Hope you all have a fantastic holiday! Tomorrow we go back to Abiquiu for a few days.
alex said on December 24, 2016 at 4:03 pm
Just put two 8×8 casserole dishes full of chicken divan in the fridge for tomorrow’s festivities. No cream soups or condiments in this one, just a roux made with Half and Half and Harvey’s Bristol Cream, pinches of nutmeg and curry and a bag of shredded cheddar. Chicken divoon.
Tonight someone else is making us dinner.
Here’s wishing everyone happy holidays, along with inspired and witty retorts to any drunken uncles.
Judybusy said on December 24, 2016 at 4:49 pm
Love hearing the plans and menus.
We went early to the co-op today to get ingredients for the next two days. We always have Tournedos rossini for Christmas, just the two of us. This year, it’s on the eve, as my wife’s family’s shindig is tomorrow. I splashed out on wine, a bottle from Volnay in burgandy. There is a great wine shop in my hood and the guys (it’s all guys) know their stuff. He showed me the vineyard on the wall map and went on about how the micro climates make a difference in each vineyard. We bought a local runny cheese to serve as an appetizer. Salad of blood oranges, walnuts, pomegranate seeds and basalmic vinaigrette round things out.
Deborah, have you ever had Comice pears? Firm yet floral and juicy. I’ve bought them two weeks in a row–we use ours in salads, often with smoked salmon and walnuts.
I hope that 2017 is full of good things in our personal lives and we fight like hell against the rising tide of insanity!
Deborah said on December 24, 2016 at 5:06 pm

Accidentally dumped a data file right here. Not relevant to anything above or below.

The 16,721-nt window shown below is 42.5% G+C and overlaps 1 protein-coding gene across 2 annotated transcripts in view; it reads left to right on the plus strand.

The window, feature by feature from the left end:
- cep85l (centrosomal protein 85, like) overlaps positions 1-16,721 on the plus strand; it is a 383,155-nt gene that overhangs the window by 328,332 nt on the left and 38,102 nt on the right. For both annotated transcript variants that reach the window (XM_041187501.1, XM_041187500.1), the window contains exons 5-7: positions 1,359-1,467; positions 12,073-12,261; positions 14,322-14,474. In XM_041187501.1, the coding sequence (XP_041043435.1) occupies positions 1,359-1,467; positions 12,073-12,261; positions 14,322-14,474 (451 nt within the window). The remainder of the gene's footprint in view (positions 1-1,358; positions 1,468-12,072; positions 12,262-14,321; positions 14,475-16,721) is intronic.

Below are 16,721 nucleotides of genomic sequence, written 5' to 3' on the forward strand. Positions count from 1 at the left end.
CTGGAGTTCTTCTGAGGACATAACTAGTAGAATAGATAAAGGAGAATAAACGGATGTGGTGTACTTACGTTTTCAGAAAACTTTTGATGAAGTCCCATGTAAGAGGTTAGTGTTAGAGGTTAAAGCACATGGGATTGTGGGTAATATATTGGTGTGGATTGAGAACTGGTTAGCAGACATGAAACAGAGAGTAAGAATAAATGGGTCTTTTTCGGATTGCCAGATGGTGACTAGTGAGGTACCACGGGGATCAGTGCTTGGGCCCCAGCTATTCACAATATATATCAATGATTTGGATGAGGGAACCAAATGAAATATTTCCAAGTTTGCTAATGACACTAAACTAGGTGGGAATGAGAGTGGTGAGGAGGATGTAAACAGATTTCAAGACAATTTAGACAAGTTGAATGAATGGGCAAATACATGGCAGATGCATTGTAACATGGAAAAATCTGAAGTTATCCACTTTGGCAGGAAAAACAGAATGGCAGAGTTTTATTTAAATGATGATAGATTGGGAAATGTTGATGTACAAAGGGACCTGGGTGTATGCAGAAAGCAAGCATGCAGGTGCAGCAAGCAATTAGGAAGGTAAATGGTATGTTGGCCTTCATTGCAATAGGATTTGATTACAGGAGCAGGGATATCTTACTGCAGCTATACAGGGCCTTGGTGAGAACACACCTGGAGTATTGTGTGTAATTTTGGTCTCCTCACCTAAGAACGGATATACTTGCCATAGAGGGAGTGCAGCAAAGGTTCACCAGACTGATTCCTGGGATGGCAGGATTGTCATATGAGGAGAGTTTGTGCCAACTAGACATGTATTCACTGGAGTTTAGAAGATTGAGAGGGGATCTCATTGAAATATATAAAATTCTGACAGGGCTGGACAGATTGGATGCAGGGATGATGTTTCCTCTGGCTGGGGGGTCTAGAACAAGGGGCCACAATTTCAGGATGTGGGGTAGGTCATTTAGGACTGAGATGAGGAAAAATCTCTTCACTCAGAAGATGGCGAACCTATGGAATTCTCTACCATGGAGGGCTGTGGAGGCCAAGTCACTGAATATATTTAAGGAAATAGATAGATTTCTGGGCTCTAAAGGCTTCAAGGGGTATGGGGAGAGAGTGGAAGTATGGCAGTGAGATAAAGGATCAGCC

Judy Busy, we get the pears every year from Harry and David as a holiday gift from my husband’s younger sister. We are always looking for ways to use them before they go bad. I have no idea what kind of pears they are, but doing this wrapping in prosciutto over an open fire is the best thing we’ve come up with so far. The recipe is from the Argentinian chef Francis Mallman who has become a favorite of ours because of the stuff he does on open fires. An Argentinan archirctect friend of ours turned us on to Mallman.
beb said on December 24, 2016 at 5:32 pm
We’re down in Indiana spending Christmas with my Dad. Being mostly blind, Dad spends a lot of time listening to CNN. Turns out CNN is a bad as FOX. All day they were going on about the US’s abstention on a UN vote condemning Israel’s expansion of settlements in Jerusalem. Considering that the settlements have been a thorn in the side of the Palestinians and thus an impediment to any kind of peace settlement, you would think CNN would have someone on to defend the vote. But no. Everybody was wailing about how the vote was a betrayal of America’s greatest ally. There was one person who argued that Trump’s Twittes about the UN vote amounted to Trump interfering with polices of the sitting president, who is not Trump. The Normalization of il Douche is complete.
Sherri said on December 24, 2016 at 8:28 pm
All the presents are finally wrapped, the task I put off for last because I don’t like doing it, and my daughter is making the dough for the rolls for tomorrow’s dinner. A salmon and Dungeness crab chowder and a salad, with another family we share Christmas with, and games to play and jigsaw puzzles to put together, and that’s our Christmas tradition.
Merry Christmas to all of you.
Dorothy said on December 24, 2016 at 10:01 pm
We had Christmas tonight with our son and his wife. She’s just starting her last trimester – I suspect this will be a very big baby girl since Meg seems big for being six months along. We had ham, chicken Parisian, au gratin potatoes, broccoli and a new recipe using beets. Everything was scrumptious. I hope each of you has a very good Christmas or Hannukah, and that you enjoy the company of many loved ones.
Oh – we also found out today that my mother’s apartment building is too unstable for residents to move back in. So we are in the process of finding her a new place closer to my sister in Indiana PA. It’s for the best. Mom’s eyesight is very poor and although she is relatively healthy, she is 94 and counting. And she needs more assistance than she used to. Here’s hoping we can find a safe place that she likes. What a year this has been!
Julie Robinson said on December 24, 2016 at 10:24 pm